Nearly a full term of the Nutter administration under their belts, there is a sense among some city officials that the city is in full transition from “old Philadelphia” to new. Old Philadelphia: corrupt, parochial, its own worst enemy. New Philadelphia: innovative, progressive, transparent. “Our brand is changing,” says deputy mayor for planning and economic development Alan Greenberger. “Mythology dies hard, but we’re slowly killing it off. We’re doing it by building back our reputation as a city that is serious about itself, that we’re a city with standing in the world.”
Greenberger points to the enormous number of talented young people, in nearly every field–from nanotechnology to modern dance–who see in Philadelphia a chance to advance themselves and their careers. He points to real progress reforming the zoning code; he points to the Philadelphia2035, the first master plan in 50 years. He points to the Navy Yard, which is slowly fulfilling its potential as driver of the city’s economy. He points to patents and technology transfer–both on the rise, and nearing the top, where they should be in a city with such richesse in science and medicine.
And yet, one foot so firmly stuck in old Philadelphia: development deals fat with cronyism, spot-zoning (read: legal circumvention of the law), sloppiness, underhandedness, infighting, NIMBYism, defensiveness, architectural censorship, bureaucracy, bureaucratic confusion, fear, and simplemindedness.
High time in serious city? No, all too often, in matters pertaining to preservation, site planning, and design, it’s a prolonged, and boring, amateur hour.
So we end 2011 without St. Clares Monastery, without hunks of the Frankford Arsenal–a place any serious city would never have handed to a hack developer for a song–without the last Cramp Shipyard building, without Shawmont Pumping Station, without Orinoka Mill, and we go into 2012 with a pipeline full of buildings already slated for removal.
In one way or the other we can rationalize this list. Orinoka, which lent scale and elevation to its neighborhood, never really had a chance: the mill stood a half block from the busiest drug corner in the city. And moreover, its owner was ill-equipped to make anything happen. Now, perhaps, removing half the building will open up an opportunity to reshape the beleaguered streetscape. Cramp’s: had to go–didn’t it?–for the upgrade of I-95. St. Clare’s: a baffling series of miscues and bureaucratic oversight that allowed this small but endearing, lovely and well-located building to fall through the cracks. The way it went down you would have thought that quite deliberately no one was looking.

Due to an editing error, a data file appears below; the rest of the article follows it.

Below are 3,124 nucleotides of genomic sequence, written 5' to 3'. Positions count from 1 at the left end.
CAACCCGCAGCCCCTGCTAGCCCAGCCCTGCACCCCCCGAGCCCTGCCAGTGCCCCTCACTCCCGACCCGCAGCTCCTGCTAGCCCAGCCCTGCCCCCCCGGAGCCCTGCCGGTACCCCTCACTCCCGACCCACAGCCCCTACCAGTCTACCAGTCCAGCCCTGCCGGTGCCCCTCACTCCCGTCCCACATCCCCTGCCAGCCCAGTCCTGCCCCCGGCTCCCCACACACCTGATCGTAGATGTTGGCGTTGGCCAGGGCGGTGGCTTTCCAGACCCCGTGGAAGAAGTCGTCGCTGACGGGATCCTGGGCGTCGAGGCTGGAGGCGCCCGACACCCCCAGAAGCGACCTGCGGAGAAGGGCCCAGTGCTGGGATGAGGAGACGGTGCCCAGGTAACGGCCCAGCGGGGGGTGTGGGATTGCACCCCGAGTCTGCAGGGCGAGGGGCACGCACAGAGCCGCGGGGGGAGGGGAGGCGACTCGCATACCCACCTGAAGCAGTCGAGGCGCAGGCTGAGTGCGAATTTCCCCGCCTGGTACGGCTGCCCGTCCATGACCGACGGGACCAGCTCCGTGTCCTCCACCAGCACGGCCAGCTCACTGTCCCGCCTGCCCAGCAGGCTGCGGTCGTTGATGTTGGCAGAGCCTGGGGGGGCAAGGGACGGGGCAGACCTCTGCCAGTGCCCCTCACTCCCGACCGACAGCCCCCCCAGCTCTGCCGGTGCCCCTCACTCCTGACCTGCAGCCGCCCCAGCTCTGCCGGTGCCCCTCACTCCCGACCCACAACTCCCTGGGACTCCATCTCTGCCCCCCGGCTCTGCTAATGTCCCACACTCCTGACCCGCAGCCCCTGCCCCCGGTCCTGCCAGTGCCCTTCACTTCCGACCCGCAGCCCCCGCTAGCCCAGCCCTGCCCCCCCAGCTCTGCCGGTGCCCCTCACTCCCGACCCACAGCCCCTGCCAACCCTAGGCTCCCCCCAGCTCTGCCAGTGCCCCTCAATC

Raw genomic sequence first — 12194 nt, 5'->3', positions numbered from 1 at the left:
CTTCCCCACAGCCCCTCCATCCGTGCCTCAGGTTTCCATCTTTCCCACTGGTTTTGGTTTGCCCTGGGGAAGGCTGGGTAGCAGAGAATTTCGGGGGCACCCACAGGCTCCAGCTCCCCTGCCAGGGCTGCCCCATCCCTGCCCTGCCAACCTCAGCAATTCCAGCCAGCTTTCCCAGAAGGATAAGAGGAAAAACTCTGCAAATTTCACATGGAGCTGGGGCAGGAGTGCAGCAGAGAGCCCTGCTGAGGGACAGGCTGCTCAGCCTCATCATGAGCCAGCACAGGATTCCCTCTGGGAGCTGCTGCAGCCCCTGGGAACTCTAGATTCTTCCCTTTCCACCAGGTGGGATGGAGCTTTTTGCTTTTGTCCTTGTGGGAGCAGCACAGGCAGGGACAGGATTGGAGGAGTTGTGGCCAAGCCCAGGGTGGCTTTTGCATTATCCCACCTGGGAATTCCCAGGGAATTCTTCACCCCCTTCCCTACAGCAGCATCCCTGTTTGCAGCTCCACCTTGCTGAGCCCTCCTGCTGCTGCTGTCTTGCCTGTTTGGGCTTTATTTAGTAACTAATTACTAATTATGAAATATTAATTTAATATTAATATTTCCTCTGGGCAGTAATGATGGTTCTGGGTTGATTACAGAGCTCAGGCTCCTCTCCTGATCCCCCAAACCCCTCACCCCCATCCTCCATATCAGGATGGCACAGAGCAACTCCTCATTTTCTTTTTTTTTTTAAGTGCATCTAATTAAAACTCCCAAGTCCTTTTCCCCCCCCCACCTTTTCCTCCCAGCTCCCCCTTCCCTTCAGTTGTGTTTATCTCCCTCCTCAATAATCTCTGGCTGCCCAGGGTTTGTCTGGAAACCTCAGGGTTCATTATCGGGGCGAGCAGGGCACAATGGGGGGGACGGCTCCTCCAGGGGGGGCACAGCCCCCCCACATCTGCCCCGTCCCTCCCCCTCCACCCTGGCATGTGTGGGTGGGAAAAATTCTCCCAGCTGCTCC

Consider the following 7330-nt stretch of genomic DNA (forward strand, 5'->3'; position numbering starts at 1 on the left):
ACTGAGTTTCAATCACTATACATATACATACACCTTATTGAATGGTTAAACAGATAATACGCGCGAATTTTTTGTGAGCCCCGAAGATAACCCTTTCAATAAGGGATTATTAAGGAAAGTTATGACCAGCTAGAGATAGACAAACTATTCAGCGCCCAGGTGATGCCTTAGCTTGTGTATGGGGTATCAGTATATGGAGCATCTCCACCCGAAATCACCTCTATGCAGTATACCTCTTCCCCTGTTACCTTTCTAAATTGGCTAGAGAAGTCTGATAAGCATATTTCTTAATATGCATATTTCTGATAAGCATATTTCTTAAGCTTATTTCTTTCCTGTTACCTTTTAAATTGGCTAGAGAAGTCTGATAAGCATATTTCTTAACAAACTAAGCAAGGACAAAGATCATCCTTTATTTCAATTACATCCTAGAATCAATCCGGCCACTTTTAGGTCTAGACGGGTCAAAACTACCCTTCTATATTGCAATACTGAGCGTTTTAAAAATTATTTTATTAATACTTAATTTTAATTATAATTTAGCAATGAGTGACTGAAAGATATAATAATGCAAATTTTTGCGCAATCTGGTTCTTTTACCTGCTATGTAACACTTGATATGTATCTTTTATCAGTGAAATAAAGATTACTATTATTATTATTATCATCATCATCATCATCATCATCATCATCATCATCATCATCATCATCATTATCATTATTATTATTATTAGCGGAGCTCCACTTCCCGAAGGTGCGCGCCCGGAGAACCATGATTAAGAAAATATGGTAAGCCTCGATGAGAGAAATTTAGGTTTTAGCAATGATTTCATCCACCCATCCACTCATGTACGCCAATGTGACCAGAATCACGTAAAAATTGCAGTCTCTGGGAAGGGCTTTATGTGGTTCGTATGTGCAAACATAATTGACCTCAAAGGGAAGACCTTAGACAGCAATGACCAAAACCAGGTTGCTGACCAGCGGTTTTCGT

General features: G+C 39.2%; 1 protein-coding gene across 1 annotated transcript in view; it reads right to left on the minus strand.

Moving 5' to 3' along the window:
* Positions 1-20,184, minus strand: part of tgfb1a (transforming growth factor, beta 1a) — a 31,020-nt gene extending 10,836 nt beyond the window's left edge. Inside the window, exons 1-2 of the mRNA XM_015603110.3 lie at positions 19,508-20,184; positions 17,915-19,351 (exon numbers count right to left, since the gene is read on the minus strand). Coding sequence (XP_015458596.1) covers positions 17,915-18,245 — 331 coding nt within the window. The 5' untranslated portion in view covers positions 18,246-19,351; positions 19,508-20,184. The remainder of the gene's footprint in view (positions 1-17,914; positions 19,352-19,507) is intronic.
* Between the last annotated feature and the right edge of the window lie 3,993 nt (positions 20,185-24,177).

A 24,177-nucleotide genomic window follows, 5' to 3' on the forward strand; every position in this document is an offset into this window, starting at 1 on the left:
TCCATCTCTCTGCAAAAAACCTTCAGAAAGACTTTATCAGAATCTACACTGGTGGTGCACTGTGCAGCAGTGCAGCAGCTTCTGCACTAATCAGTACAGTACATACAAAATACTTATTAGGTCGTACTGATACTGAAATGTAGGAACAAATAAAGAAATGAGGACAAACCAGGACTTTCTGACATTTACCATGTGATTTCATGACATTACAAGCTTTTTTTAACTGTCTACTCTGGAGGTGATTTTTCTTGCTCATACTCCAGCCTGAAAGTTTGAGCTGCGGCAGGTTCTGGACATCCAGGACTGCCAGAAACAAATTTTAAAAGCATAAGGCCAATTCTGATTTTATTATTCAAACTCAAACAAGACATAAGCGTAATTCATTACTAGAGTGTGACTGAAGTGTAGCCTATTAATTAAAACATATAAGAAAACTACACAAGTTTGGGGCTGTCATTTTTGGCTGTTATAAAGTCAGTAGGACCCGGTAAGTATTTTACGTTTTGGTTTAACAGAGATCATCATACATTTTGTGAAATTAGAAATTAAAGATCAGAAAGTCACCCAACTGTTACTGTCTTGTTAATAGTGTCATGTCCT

Next year’s pipeline? A slew of churches, schools, mills, and rowhouses, victims of poverty, certainly, but also a fundamental lack of rigor in the way we manage our inheritance.
And so the slow ache of a city rich enough to dream and seemingly too poor to act endures. The ache of incompetence, the ache of insistent pragmatism, the child’s ache of destruction: joists dangling, plaster ripping, brick plummeting. And so often nothing really in mind as replacement.
But why, instead of seeing our inheritance of architecture and material culture as another asset to build upon and engage with do we spend our resources in savage self-destruction? Not for progress, usually. Not because we’re swelling with confidence in our own architectural ideas. Not because we’re building so quickly we haven’t time to notice.
There are answers inside of answers: an Historical Commission so short of funding and so underutilized it wouldn’t even serve a small town and can’t come close to managing the city’s paltry few historic districts, let alone miles of jewels that live on by accident, or luck; uneven L&I enforcement; spot-zoning; last-minute deals; pathologically uncreative developers; poverty; poverty of imagination; poverty of municipal self-regard; financially unsophisticated non-profits; desperation.